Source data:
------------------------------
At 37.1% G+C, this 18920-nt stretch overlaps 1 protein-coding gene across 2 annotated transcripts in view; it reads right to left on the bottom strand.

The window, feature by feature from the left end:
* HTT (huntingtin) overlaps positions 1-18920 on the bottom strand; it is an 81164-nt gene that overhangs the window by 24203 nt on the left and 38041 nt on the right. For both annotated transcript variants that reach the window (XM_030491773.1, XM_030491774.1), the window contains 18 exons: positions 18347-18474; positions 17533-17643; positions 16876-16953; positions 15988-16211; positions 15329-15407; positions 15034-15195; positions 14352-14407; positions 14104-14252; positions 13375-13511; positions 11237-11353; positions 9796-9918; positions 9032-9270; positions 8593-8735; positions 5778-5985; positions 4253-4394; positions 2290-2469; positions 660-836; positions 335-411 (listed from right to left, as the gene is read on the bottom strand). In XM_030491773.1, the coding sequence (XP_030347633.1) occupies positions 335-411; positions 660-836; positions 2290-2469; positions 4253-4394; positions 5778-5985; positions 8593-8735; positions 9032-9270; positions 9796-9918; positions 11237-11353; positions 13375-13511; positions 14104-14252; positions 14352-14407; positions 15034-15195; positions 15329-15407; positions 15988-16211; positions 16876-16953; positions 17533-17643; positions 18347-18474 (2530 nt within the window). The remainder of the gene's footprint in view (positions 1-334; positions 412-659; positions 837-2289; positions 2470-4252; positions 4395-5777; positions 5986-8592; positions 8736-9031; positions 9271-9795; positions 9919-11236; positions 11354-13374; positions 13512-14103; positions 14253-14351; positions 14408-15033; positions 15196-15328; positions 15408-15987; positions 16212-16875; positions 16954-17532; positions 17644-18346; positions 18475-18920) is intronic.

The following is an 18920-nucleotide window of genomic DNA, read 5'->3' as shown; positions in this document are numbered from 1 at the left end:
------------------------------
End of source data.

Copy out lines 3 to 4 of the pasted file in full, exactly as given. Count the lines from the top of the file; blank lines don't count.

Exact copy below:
* HTT (huntingtin) overlaps positions 1-18920 on the bottom strand; it is an 81164-nt gene that overhangs the window by 24203 nt on the left and 38041 nt on the right. For both annotated transcript variants that reach the window (XM_030491773.1, XM_030491774.1), the window contains 18 exons: positions 18347-18474; positions 17533-17643; positions 16876-16953; positions 15988-16211; positions 15329-15407; positions 15034-15195; positions 14352-14407; positions 14104-14252; positions 13375-13511; positions 11237-11353; positions 9796-9918; positions 9032-9270; positions 8593-8735; positions 5778-5985; positions 4253-4394; positions 2290-2469; positions 660-836; positions 335-411 (listed from right to left, as the gene is read on the bottom strand). In XM_030491773.1, the coding sequence (XP_030347633.1) occupies positions 335-411; positions 660-836; positions 2290-2469; positions 4253-4394; positions 5778-5985; positions 8593-8735; positions 9032-9270; positions 9796-9918; positions 11237-11353; positions 13375-13511; positions 14104-14252; positions 14352-14407; positions 15034-15195; positions 15329-15407; positions 15988-16211; positions 16876-16953; positions 17533-17643; positions 18347-18474 (2530 nt within the window). The remainder of the gene's footprint in view (positions 1-334; positions 412-659; positions 837-2289; positions 2470-4252; positions 4395-5777; positions 5986-8592; positions 8736-9031; positions 9271-9795; positions 9919-11236; positions 11354-13374; positions 13512-14103; positions 14253-14351; positions 14408-15033; positions 15196-15328; positions 15408-15987; positions 16212-16875; positions 16954-17532; positions 17644-18346; positions 18475-18920) is intronic.

The following is an 18920-nucleotide window of genomic DNA, read 5'->3' as shown; positions in this document are numbered from 1 at the left end: